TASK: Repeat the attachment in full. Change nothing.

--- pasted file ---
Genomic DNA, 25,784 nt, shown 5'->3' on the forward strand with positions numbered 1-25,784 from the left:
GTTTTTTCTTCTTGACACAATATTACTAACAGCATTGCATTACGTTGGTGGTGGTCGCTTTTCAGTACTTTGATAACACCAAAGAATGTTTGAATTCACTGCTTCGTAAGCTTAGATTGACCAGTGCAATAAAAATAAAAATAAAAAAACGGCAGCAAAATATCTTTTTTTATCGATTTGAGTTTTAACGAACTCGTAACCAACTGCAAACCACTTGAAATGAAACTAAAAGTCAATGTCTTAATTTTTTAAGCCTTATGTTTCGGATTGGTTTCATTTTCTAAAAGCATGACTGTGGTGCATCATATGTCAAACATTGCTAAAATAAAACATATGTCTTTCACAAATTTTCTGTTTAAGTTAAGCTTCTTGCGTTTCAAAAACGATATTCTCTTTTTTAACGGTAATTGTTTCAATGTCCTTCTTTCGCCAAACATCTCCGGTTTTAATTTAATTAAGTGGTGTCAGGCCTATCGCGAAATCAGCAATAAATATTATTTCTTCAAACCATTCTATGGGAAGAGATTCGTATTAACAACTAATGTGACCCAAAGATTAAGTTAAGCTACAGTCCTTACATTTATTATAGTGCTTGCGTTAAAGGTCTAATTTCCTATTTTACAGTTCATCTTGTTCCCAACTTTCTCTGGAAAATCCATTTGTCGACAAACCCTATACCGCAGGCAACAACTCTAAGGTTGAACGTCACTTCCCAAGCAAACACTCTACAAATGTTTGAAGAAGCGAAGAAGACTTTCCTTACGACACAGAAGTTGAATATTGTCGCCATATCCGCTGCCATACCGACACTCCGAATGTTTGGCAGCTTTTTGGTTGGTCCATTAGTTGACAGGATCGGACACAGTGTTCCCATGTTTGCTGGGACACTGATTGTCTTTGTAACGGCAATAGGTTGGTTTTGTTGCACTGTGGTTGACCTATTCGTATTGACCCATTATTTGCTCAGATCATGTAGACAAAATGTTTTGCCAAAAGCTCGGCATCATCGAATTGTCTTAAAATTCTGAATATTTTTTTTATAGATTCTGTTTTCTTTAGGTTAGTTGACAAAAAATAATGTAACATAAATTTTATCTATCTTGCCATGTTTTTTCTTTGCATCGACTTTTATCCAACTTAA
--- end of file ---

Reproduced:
Genomic DNA, 25,784 nt, shown 5'->3' on the forward strand with positions numbered 1-25,784 from the left:
GTTTTTTCTTCTTGACACAATATTACTAACAGCATTGCATTACGTTGGTGGTGGTCGCTTTTCAGTACTTTGATAACACCAAAGAATGTTTGAATTCACTGCTTCGTAAGCTTAGATTGACCAGTGCAATAAAAATAAAAATAAAAAAACGGCAGCAAAATATCTTTTTTTATCGATTTGAGTTTTAACGAACTCGTAACCAACTGCAAACCACTTGAAATGAAACTAAAAGTCAATGTCTTAATTTTTTAAGCCTTATGTTTCGGATTGGTTTCATTTTCTAAAAGCATGACTGTGGTGCATCATATGTCAAACATTGCTAAAATAAAACATATGTCTTTCACAAATTTTCTGTTTAAGTTAAGCTTCTTGCGTTTCAAAAACGATATTCTCTTTTTTAACGGTAATTGTTTCAATGTCCTTCTTTCGCCAAACATCTCCGGTTTTAATTTAATTAAGTGGTGTCAGGCCTATCGCGAAATCAGCAATAAATATTATTTCTTCAAACCATTCTATGGGAAGAGATTCGTATTAACAACTAATGTGACCCAAAGATTAAGTTAAGCTACAGTCCTTACATTTATTATAGTGCTTGCGTTAAAGGTCTAATTTCCTATTTTACAGTTCATCTTGTTCCCAACTTTCTCTGGAAAATCCATTTGTCGACAAACCCTATACCGCAGGCAACAACTCTAAGGTTGAACGTCACTTCCCAAGCAAACACTCTACAAATGTTTGAAGAAGCGAAGAAGACTTTCCTTACGACACAGAAGTTGAATATTGTCGCCATATCCGCTGCCATACCGACACTCCGAATGTTTGGCAGCTTTTTGGTTGGTCCATTAGTTGACAGGATCGGACACAGTGTTCCCATGTTTGCTGGGACACTGATTGTCTTTGTAACGGCAATAGGTTGGTTTTGTTGCACTGTGGTTGACCTATTCGTATTGACCCATTATTTGCTCAGATCATGTAGACAAAATGTTTTGCCAAAAGCTCGGCATCATCGAATTGTCTTAAAATTCTGAATATTTTTTTTATAGATTCTGTTTTCTTTAGGTTAGTTGACAAAAAATAATGTAACATAAATTTTATCTATCTTGCCATGTTTTTTCTTTGCATCGACTTTTATCCAACTTAA